My accent is my story.
I was born in South Korea, raised in Japan, and have spent the last 45 years in America. English is my third language. After moving to America at 19, I met my husband and raised our family in Southern California.
I am living the American Dream and proud every day to represent our community in Congress.
Some say my English is broken, but that implies there’s something wrong with how I, and millions of other Americans, speak. I often note that my accent is a result of reading, writing, and speaking in three languages, something that immigrants across our nation understand. That isn’t something we are ashamed of; it is something that makes us proud Americans.
Unfortunately, the worst of our society thinks an accent makes you un-American. I’ve experienced racism my whole life – having been called “Chairman Mao” and been told, “We don’t eat dogs like you do.”
And it happened again last week.
I was taken aback when a video surfaced of my opponent, Jay Chen, telling a town hall that people needed an “interpreter” to understand me when I spoke. What makes it worse, Mr. Chen himself is a child of immigrants and someone running for Congress. One would hope he would have a higher level of empathy for those whom English is not their first language. Additional videos then emerged showing this wasn’t the first time he criticized my accent and even went so far as to level sexist comments that I only take marching orders from my husband.
We must be better.
As an American who loves this country, I take the rise in hate crimes and racist language very seriously. Unfortunately, these are not new issues.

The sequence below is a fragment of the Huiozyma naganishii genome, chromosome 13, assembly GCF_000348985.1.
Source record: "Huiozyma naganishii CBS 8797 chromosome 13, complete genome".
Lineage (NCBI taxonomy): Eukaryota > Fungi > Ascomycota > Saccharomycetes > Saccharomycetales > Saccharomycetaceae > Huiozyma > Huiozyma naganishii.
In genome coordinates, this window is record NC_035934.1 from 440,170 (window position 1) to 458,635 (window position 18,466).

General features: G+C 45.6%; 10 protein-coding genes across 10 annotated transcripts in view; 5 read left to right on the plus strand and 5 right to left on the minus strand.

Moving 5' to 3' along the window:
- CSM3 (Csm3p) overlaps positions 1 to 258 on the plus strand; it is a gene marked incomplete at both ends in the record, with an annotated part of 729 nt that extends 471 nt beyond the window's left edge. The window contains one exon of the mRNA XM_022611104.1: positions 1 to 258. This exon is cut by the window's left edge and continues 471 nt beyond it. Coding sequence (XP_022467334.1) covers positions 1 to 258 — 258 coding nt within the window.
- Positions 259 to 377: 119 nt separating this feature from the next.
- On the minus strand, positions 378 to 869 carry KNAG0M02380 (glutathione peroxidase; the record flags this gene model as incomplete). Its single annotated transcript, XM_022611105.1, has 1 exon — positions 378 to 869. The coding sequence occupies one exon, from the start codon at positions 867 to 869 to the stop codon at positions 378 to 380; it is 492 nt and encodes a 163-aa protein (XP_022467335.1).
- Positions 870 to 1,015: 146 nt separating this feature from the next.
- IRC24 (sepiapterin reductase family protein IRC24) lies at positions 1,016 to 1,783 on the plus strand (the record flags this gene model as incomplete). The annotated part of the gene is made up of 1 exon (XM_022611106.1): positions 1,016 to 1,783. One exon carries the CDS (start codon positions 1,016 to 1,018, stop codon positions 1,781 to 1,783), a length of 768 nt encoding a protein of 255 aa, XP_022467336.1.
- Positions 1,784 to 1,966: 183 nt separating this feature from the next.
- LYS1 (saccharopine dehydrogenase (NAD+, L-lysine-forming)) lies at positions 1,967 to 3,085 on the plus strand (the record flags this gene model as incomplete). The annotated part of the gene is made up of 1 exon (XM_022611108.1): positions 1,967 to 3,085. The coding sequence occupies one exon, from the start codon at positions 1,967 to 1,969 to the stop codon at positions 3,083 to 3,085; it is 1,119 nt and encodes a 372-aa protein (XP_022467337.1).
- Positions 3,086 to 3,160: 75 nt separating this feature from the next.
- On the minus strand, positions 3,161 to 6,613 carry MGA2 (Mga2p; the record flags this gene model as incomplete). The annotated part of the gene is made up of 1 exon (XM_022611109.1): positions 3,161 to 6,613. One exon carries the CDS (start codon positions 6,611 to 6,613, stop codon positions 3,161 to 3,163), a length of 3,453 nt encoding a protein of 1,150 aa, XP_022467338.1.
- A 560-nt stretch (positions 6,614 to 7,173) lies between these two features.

We’ve been fighting these racist and discriminatory issues for decades. In 1996, I supported and campaigned for California’s Proposition 209, which banned racial preferences in public hiring, education and contracting.
From March 2020 through December 2021, nearly 11,000 hate incidents against Asian Americans and Pacific Islanders were reported to Stop AAPI Hate.
When I served as chair of the Orange County Board of Supervisors, I introduced a resolution in 2020 to call for tolerance and compassion, and condemned discrimination against the AAPI community.
Now, as your representative in Congress, I have a larger platform and am proudly sharing my voice to make one thing clear: Hate has no home in this country or in this community.
In March, I joined United States Senator Tim Scott, R-South Carolina, to testify before the U.S. Senate Committee on the Judiciary for a hearing on combating hate crimes.
Last year, I joined my Democratic colleagues to testify in the House Committee on the Judiciary about the discrimination and violence faced by Asian Americans.
I recently hosted a self-defense workshop for AAPI seniors in my district. While it was well-attended, the workshop itself should not be necessary. Sadly, California is at the top of the list of hate incidents per state.
That’s why the first bill I introduced when I was sworn in as a Member of Congress was a bipartisan resolution condemning the rise in anti-AAPI crime, and urging better coordination between local, state and federal law enforcement to combat and report these crimes. The Senate passed their own version of this resolution.
Though our parties may disagree on many issues, we can all agree that this hate and discrimination must stop. I was proud to support the COVID-19 Hate Crimes Act, which empowers federal law enforcement to attack this problem head on and put a stop to the rise in hate crimes.
Mr. Chen’s comments, while reprehensible, are far too common today.
I am not writing this seeking any kind of pity. On the contrary, I am hopeful that people will see Mr. Chen’s comments and have a better understanding of what so many immigrants experience regularly. We can learn from this. We can do better, and we must.
Michelle Steel represents the 48th congressional district.